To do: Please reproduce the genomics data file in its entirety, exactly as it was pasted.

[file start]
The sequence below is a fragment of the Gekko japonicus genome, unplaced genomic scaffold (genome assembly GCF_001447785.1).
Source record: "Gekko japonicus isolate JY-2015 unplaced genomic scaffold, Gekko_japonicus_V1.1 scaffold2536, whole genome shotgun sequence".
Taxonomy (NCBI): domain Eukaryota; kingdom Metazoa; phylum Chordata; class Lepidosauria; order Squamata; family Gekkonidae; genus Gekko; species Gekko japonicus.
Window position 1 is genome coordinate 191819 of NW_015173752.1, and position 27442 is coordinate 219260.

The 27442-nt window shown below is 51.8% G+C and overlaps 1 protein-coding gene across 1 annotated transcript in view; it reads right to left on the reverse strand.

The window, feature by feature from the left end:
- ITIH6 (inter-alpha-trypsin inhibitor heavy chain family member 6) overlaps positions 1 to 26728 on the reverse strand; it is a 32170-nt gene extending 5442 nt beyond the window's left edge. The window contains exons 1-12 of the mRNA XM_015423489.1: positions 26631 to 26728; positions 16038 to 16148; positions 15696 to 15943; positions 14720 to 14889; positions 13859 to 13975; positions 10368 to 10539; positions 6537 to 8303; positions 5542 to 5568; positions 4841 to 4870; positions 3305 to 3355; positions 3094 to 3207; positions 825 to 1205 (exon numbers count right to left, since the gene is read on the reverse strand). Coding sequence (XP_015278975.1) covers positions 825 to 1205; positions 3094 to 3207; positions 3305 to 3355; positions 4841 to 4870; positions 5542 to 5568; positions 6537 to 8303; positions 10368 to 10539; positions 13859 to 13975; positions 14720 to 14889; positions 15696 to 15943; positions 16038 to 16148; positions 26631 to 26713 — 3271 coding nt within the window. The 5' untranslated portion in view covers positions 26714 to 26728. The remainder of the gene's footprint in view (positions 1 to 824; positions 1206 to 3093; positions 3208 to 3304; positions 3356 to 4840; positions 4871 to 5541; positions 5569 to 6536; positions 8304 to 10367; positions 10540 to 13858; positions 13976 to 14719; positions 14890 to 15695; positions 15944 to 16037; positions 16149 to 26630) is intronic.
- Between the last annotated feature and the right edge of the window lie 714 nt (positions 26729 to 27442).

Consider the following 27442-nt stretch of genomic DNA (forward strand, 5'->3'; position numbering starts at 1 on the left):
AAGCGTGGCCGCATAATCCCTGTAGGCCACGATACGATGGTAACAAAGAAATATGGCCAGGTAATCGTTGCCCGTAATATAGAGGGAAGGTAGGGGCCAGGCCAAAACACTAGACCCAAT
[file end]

The sequence below is a fragment of the Gekko japonicus genome, unplaced genomic scaffold (genome assembly GCF_001447785.1).
Source record: "Gekko japonicus isolate JY-2015 unplaced genomic scaffold, Gekko_japonicus_V1.1 scaffold2536, whole genome shotgun sequence".
Taxonomy (NCBI): domain Eukaryota; kingdom Metazoa; phylum Chordata; class Lepidosauria; order Squamata; family Gekkonidae; genus Gekko; species Gekko japonicus.
Window position 1 is genome coordinate 191819 of NW_015173752.1, and position 27442 is coordinate 219260.

The 27442-nt window shown below is 51.8% G+C and overlaps 1 protein-coding gene across 1 annotated transcript in view; it reads right to left on the reverse strand.

The window, feature by feature from the left end:
- ITIH6 (inter-alpha-trypsin inhibitor heavy chain family member 6) overlaps positions 1 to 26728 on the reverse strand; it is a 32170-nt gene extending 5442 nt beyond the window's left edge. The window contains exons 1-12 of the mRNA XM_015423489.1: positions 26631 to 26728; positions 16038 to 16148; positions 15696 to 15943; positions 14720 to 14889; positions 13859 to 13975; positions 10368 to 10539; positions 6537 to 8303; positions 5542 to 5568; positions 4841 to 4870; positions 3305 to 3355; positions 3094 to 3207; positions 825 to 1205 (exon numbers count right to left, since the gene is read on the reverse strand). Coding sequence (XP_015278975.1) covers positions 825 to 1205; positions 3094 to 3207; positions 3305 to 3355; positions 4841 to 4870; positions 5542 to 5568; positions 6537 to 8303; positions 10368 to 10539; positions 13859 to 13975; positions 14720 to 14889; positions 15696 to 15943; positions 16038 to 16148; positions 26631 to 26713 — 3271 coding nt within the window. The 5' untranslated portion in view covers positions 26714 to 26728. The remainder of the gene's footprint in view (positions 1 to 824; positions 1206 to 3093; positions 3208 to 3304; positions 3356 to 4840; positions 4871 to 5541; positions 5569 to 6536; positions 8304 to 10367; positions 10540 to 13858; positions 13976 to 14719; positions 14890 to 15695; positions 15944 to 16037; positions 16149 to 26630) is intronic.
- Between the last annotated feature and the right edge of the window lie 714 nt (positions 26729 to 27442).

Consider the following 27442-nt stretch of genomic DNA (forward strand, 5'->3'; position numbering starts at 1 on the left):
AAGCGTGGCCGCATAATCCCTGTAGGCCACGATACGATGGTAACAAAGAAATATGGCCAGGTAATCGTTGCCCGTAATATAGAGGGAAGGTAGGGGCCAGGCCAAAACACTAGACCCAAT